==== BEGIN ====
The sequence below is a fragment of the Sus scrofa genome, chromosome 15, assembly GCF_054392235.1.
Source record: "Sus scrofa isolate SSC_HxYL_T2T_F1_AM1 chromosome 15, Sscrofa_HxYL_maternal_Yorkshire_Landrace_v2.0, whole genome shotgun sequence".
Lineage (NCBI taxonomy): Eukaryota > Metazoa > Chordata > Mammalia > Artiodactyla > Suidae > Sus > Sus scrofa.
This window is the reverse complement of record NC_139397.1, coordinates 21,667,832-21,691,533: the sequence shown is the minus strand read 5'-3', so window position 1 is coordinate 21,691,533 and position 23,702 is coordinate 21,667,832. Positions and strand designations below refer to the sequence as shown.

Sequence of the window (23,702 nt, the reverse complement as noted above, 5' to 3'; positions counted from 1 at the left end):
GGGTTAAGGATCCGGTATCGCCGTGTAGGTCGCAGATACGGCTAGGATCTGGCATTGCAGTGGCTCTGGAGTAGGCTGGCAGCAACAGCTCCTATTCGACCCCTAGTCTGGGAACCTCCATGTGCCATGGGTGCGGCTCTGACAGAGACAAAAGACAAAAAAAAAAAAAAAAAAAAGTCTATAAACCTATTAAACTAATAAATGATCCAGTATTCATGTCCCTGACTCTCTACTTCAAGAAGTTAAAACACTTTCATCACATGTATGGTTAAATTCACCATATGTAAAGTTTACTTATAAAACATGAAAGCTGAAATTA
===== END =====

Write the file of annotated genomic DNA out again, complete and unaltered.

The sequence below is a fragment of the Sus scrofa genome, chromosome 15, assembly GCF_054392235.1.
Source record: "Sus scrofa isolate SSC_HxYL_T2T_F1_AM1 chromosome 15, Sscrofa_HxYL_maternal_Yorkshire_Landrace_v2.0, whole genome shotgun sequence".
Lineage (NCBI taxonomy): Eukaryota > Metazoa > Chordata > Mammalia > Artiodactyla > Suidae > Sus > Sus scrofa.
This window is the reverse complement of record NC_139397.1, coordinates 21,667,832-21,691,533: the sequence shown is the minus strand read 5'-3', so window position 1 is coordinate 21,691,533 and position 23,702 is coordinate 21,667,832. Positions and strand designations below refer to the sequence as shown.

Sequence of the window (23,702 nt, the reverse complement as noted above, 5' to 3'; positions counted from 1 at the left end):
GGGTTAAGGATCCGGTATCGCCGTGTAGGTCGCAGATACGGCTAGGATCTGGCATTGCAGTGGCTCTGGAGTAGGCTGGCAGCAACAGCTCCTATTCGACCCCTAGTCTGGGAACCTCCATGTGCCATGGGTGCGGCTCTGACAGAGACAAAAGACAAAAAAAAAAAAAAAAAAAAGTCTATAAACCTATTAAACTAATAAATGATCCAGTATTCATGTCCCTGACTCTCTACTTCAAGAAGTTAAAACACTTTCATCACATGTATGGTTAAATTCACCATATGTAAAGTTTACTTATAAAACATGAAAGCTGAAATTA